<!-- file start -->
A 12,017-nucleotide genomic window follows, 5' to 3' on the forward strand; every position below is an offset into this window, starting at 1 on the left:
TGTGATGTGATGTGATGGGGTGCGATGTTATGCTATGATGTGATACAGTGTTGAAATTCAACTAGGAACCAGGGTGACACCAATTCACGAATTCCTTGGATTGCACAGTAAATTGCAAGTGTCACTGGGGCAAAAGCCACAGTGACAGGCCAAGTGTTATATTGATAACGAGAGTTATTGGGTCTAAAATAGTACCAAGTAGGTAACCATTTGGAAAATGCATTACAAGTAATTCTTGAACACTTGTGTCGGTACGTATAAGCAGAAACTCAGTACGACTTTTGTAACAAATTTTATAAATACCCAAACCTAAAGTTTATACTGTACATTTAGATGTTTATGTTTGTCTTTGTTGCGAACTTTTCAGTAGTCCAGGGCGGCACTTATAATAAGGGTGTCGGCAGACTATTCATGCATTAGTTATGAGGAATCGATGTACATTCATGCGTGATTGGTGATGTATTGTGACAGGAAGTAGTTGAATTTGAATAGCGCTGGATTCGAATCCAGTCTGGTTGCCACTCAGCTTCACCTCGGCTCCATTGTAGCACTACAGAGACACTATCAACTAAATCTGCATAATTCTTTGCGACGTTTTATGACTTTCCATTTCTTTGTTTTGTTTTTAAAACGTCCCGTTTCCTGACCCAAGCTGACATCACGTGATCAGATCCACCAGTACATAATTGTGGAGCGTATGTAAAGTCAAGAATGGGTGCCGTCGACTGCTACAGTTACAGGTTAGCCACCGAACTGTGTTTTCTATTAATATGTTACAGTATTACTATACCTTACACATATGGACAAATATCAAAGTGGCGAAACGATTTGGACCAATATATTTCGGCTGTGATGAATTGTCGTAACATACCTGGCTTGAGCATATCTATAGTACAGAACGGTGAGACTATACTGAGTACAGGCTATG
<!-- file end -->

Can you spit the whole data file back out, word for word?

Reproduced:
A 12,017-nucleotide genomic window follows, 5' to 3' on the forward strand; every position below is an offset into this window, starting at 1 on the left:
TGTGATGTGATGTGATGGGGTGCGATGTTATGCTATGATGTGATACAGTGTTGAAATTCAACTAGGAACCAGGGTGACACCAATTCACGAATTCCTTGGATTGCACAGTAAATTGCAAGTGTCACTGGGGCAAAAGCCACAGTGACAGGCCAAGTGTTATATTGATAACGAGAGTTATTGGGTCTAAAATAGTACCAAGTAGGTAACCATTTGGAAAATGCATTACAAGTAATTCTTGAACACTTGTGTCGGTACGTATAAGCAGAAACTCAGTACGACTTTTGTAACAAATTTTATAAATACCCAAACCTAAAGTTTATACTGTACATTTAGATGTTTATGTTTGTCTTTGTTGCGAACTTTTCAGTAGTCCAGGGCGGCACTTATAATAAGGGTGTCGGCAGACTATTCATGCATTAGTTATGAGGAATCGATGTACATTCATGCGTGATTGGTGATGTATTGTGACAGGAAGTAGTTGAATTTGAATAGCGCTGGATTCGAATCCAGTCTGGTTGCCACTCAGCTTCACCTCGGCTCCATTGTAGCACTACAGAGACACTATCAACTAAATCTGCATAATTCTTTGCGACGTTTTATGACTTTCCATTTCTTTGTTTTGTTTTTAAAACGTCCCGTTTCCTGACCCAAGCTGACATCACGTGATCAGATCCACCAGTACATAATTGTGGAGCGTATGTAAAGTCAAGAATGGGTGCCGTCGACTGCTACAGTTACAGGTTAGCCACCGAACTGTGTTTTCTATTAATATGTTACAGTATTACTATACCTTACACATATGGACAAATATCAAAGTGGCGAAACGATTTGGACCAATATATTTCGGCTGTGATGAATTGTCGTAACATACCTGGCTTGAGCATATCTATAGTACAGAACGGTGAGACTATACTGAGTACAGGCTATG